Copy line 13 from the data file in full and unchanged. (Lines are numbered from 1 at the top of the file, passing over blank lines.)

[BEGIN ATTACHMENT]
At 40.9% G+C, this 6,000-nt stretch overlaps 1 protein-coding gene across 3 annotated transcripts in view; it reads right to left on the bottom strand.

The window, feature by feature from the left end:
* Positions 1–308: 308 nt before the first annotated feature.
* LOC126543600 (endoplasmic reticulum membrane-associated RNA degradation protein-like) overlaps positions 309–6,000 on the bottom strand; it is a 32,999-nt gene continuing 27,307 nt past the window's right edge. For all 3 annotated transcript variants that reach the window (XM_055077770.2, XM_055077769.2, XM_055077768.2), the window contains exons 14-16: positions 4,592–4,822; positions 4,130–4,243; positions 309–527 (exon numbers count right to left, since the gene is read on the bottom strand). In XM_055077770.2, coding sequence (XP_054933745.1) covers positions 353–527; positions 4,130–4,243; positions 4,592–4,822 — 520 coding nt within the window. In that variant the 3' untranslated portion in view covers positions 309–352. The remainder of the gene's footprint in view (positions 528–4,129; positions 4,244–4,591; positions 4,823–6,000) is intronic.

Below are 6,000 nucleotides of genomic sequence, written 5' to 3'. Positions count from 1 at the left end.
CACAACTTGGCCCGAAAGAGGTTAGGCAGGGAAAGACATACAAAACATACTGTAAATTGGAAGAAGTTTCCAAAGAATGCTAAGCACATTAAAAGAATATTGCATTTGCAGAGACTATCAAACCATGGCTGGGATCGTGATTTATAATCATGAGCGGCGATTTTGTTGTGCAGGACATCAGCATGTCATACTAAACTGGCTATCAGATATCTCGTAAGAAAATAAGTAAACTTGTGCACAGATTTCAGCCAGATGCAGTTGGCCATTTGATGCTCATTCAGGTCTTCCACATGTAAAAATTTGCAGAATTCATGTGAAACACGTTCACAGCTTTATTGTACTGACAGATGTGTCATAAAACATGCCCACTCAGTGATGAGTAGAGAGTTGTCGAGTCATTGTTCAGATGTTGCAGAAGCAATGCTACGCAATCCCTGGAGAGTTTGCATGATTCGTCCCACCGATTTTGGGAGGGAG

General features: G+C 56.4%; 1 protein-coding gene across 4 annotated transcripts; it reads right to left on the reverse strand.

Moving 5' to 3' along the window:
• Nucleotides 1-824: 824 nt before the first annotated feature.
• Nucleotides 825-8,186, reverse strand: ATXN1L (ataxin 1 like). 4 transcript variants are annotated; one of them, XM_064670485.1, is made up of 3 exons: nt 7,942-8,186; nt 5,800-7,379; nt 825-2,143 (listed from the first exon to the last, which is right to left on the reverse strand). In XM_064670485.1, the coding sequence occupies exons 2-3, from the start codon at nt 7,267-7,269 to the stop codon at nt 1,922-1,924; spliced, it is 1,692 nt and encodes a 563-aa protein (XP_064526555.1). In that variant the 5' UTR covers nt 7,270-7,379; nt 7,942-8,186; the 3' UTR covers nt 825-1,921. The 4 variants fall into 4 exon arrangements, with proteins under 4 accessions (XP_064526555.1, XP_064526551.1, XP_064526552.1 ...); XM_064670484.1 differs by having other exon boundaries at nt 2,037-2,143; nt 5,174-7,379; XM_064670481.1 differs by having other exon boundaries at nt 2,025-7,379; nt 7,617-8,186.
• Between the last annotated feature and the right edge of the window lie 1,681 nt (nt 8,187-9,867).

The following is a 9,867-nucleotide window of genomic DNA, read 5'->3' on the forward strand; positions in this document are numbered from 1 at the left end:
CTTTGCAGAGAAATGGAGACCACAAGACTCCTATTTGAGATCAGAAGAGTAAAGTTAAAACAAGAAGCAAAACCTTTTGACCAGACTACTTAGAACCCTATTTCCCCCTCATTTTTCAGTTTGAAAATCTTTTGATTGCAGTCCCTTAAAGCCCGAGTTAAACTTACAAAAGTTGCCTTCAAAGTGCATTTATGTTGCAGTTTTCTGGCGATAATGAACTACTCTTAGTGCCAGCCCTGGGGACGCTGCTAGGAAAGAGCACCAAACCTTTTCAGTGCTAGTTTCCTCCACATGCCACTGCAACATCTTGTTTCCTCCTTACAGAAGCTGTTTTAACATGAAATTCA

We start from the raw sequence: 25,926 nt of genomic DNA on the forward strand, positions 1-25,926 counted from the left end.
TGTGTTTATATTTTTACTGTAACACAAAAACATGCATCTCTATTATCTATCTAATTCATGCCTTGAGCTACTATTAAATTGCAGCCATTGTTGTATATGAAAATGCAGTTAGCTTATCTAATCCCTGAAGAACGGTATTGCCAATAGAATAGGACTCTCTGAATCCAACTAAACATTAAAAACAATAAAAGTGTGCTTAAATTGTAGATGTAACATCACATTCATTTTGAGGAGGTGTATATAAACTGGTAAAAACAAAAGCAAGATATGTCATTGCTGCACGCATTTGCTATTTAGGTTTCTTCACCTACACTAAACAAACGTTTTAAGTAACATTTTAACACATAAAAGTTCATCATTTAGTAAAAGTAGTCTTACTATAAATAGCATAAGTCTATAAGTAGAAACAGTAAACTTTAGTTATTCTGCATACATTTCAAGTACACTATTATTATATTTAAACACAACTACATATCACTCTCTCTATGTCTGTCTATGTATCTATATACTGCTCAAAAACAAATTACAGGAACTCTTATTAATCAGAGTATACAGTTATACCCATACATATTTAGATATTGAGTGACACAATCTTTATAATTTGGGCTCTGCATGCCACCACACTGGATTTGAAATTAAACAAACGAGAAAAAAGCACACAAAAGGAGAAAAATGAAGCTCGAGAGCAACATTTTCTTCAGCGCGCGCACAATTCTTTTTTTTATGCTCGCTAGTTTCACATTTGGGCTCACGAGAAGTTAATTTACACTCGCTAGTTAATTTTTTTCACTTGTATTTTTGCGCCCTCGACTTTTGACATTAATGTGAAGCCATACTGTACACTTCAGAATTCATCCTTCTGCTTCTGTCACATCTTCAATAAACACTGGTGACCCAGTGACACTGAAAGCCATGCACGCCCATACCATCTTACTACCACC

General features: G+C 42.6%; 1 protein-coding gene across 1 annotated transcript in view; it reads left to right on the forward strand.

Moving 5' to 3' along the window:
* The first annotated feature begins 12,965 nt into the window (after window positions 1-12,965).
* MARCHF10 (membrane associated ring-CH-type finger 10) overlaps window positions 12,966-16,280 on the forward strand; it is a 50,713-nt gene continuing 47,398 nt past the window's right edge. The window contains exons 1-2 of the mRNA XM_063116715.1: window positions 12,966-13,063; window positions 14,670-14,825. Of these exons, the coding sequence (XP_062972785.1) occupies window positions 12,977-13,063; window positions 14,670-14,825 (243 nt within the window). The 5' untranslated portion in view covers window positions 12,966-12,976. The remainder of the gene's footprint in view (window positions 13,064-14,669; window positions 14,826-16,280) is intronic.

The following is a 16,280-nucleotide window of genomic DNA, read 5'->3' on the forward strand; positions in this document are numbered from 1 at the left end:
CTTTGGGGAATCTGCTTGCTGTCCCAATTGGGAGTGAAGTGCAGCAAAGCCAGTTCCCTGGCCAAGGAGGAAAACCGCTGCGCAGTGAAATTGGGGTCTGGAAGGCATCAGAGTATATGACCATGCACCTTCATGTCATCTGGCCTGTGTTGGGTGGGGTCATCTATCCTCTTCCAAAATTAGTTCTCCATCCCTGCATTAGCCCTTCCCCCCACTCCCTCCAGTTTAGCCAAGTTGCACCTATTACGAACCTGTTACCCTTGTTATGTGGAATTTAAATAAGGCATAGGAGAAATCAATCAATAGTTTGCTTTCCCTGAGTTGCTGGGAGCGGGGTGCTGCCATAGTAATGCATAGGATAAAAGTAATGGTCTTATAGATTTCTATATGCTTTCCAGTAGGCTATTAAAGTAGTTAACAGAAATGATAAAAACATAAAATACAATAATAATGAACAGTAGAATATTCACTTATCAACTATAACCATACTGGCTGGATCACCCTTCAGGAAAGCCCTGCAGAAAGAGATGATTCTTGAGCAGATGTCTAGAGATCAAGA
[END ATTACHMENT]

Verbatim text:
CTTTGCAGAGAAATGGAGACCACAAGACTCCTATTTGAGATCAGAAGAGTAAAGTTAAAACAAGAAGCAAAACCTTTTGACCAGACTACTTAGAACCCTATTTCCCCCTCATTTTTCAGTTTGAAAATCTTTTGATTGCAGTCCCTTAAAGCCCGAGTTAAACTTACAAAAGTTGCCTTCAAAGTGCATTTATGTTGCAGTTTTCTGGCGATAATGAACTACTCTTAGTGCCAGCCCTGGGGACGCTGCTAGGAAAGAGCACCAAACCTTTTCAGTGCTAGTTTCCTCCACATGCCACTGCAACATCTTGTTTCCTCCTTACAGAAGCTGTTTTAACATGAAATTCA